Part of the intrigue of researching your family tree is finding interesting tidbits from your relatives’ pasts. Maybe it’s true about what sometimes is recounted when you ask questions about your past — “sometimes you just don’t want to know: Maybe they were criminals!”
My great grandfather Denis O’Flynn (1875-1947) had an interesting life. He was born in Rathcormac, County Cork, Ireland to John Flynn and Hanorah (also known as Norah) Hogan on August 15, 1875. He was the fifth of six children and the youngest of two boys. At the time of his birth, his mother Norah was 30 and his father John was 38. The Flynn family lived on Bride Street in Bridgeland East (which is the area behind the Rathcormac Inn and the Bride Villa — which I believe was owned by Edward Barry, a local doctor).
Denis married Bridget O’Leary on August 25, 1894 in St. Joseph’s Church in Cork City when he was 19 years and Bridget was 20. Bridget was born in Cork to Bridget Kelly and John O’Leary and they lived at 4 Fair Lane in Cork City. On their marriage certificate it states that the couple lived in the Ashburton area of Cork City, which Google tells me is around Dillons Cross and the Old Youghal Road.
Eleven months after their marriage, my grandfather, John Joseph Flynn was born on July 20, 1895 while the couple was living at 92 Roches Buildings in Cork City — a tiny row house built after the famine. I’ve linked to an interesting article about the development of these buildings. In the article it describes the houses: “The buildings, known as Roche’s Buildings had one small living room, a kitchen and two garret style upper bedrooms and were built by army personnel for their own use. The dwellings were on-street and had a small rear yard which contained a toilet outhouse. There are about 150 of these type houses in the community.”
Denis and Bridget had 10 children between 1895 and 1908: John, Denis, Norah, Christina, Daniel, Cornelius, James, Eileen, Kathleen and Bridget. They lived in a number of different locations in Cork during those years. One interesting item that I discovered early in my research was that my grandfather was living with his grandparents, John and Norah Flynn in Bridgeland East/Rathcormac in 1901 — as listed on the census of that year. Perhaps because Denis and Bridget had four other children at home at the time, they decided to ship the six-year old John to live in Rathcormac so that he could attend the national school which was located within a stone’s throw of their house on Bride St.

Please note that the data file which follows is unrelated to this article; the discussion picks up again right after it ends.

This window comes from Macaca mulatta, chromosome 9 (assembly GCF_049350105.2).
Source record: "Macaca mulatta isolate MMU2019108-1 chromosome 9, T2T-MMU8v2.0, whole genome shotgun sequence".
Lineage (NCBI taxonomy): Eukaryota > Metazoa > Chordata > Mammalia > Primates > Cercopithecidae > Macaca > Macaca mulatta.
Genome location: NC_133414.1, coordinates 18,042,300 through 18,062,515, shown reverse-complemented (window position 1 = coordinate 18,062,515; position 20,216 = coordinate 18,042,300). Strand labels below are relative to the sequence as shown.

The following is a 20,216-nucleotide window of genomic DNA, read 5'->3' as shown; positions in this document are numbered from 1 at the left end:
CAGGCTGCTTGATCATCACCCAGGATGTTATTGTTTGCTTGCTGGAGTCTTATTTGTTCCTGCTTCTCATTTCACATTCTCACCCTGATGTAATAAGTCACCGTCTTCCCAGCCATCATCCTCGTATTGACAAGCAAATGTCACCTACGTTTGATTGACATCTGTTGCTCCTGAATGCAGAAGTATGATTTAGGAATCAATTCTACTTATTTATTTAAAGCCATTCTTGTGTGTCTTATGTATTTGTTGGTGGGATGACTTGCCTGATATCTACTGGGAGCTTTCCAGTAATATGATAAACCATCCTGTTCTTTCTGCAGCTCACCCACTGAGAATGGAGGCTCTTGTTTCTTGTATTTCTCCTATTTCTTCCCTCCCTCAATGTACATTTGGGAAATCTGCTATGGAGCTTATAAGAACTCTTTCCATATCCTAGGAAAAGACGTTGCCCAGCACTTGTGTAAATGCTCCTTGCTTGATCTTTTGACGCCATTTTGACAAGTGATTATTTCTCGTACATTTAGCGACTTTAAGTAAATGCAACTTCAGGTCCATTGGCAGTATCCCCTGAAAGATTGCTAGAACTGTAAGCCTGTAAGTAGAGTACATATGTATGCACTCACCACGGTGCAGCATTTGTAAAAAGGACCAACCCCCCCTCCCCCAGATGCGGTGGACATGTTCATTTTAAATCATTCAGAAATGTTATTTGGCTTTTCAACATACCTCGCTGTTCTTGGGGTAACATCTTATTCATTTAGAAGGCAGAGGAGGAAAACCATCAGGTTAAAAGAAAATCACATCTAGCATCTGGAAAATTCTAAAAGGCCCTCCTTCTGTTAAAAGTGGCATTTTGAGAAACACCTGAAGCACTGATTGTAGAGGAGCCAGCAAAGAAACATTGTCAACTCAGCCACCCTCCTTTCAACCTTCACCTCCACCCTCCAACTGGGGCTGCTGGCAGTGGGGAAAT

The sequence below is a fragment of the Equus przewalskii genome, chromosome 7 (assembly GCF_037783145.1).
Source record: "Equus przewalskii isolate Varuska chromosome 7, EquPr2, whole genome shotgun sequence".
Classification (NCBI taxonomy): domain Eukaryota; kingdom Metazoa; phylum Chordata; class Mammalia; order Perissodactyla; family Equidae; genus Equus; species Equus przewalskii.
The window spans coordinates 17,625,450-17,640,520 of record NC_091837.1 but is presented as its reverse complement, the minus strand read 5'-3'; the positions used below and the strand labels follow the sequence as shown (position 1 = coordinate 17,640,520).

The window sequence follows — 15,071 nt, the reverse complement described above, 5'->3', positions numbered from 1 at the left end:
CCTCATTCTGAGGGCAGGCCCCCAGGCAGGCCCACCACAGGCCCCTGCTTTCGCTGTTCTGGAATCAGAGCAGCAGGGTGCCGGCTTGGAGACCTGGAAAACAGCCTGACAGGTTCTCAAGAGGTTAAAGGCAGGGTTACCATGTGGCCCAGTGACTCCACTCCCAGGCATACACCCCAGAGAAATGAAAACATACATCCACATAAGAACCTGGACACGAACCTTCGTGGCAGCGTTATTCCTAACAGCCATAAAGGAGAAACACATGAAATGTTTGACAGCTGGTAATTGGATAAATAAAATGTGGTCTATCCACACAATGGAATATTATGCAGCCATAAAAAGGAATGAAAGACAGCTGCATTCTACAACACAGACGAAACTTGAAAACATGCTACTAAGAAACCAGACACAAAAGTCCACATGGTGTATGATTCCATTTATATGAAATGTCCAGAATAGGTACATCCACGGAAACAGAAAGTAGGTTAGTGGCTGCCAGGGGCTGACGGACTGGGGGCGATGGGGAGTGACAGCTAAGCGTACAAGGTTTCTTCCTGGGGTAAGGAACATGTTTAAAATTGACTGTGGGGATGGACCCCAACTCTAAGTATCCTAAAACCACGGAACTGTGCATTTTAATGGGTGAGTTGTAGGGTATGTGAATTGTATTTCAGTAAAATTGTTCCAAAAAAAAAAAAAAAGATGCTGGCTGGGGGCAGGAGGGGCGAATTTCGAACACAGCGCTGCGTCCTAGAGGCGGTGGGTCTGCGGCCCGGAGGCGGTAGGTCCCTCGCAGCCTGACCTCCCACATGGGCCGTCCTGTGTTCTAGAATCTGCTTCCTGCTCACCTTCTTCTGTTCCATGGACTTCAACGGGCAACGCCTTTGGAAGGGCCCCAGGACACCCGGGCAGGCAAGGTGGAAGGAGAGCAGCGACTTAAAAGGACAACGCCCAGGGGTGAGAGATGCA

One of the stories that I had heard while I was growing up was that Bridget died in childbirth, during the birth of her 10th child. We had no information about my grandfather’s siblings, except from his brother James whom we met during our first visit to Ireland in 1973. The story that we were told was close to being real — Bridget, the youngest and 10th child was born in 1908 (December 20th). However Bridget (the mother) did not die during childbirth but she did die on August 23, 1909 in the Cork district hospital of Typhoid Cardiac Syncope after being in hospital for 7 days. At the time of her death Denis and the 9 other children were living on Spring Lane in Cork.
In August 1909, Bridget (the baby), was only 8 months old, and was taken in by her grandmother Norah (who was widowed in 1902) in Rathcormac where unfortunately she died on October 8, 1909 from acute bronchitis — which her death certificate states she had for 6 weeks, around the same time as her mother died.
Imagine Denis being widowed at the age of 34 with 10 children. Unfathomable in my mind.
So where does the “criminal” come into this story.
In 1915, Denis was living on Slattery’s Lane in Blackpool with five of his children. His two oldest boys, John and Denis, had joined the war effort: John joined the Army and Denis joined the Navy. Three of his ten children had died by this time: Bridget, the baby, died in 1908; Daniel died in 1912 and Christina died in 1914. So in the space of seven years, Denis was widowed and had three of his children die and his two oldest boys were fighting the Germans in Europe. Some life I’d say.
Court records from 1915 indicate that at the age of 38, he was charged with seven counts of “Breach of School Attendance” and found guilty on each of the charges and committed to 4 days of jail for each charge (28 days). He sentence expired on December 20 1915, just in time for Christmas.
Nora, his eldest daughter was listed as his next of kin –and probably was charged with taking care of the four young children who were still at home: Cornelius (13); James (12), Eileen (11) and Kathleen (9) — while Denis was imprisoned.
Those were extremely hard times in Ireland. I can’t even imagine the life that Denis, Bridget and their children had to endure: Death, despair and detention.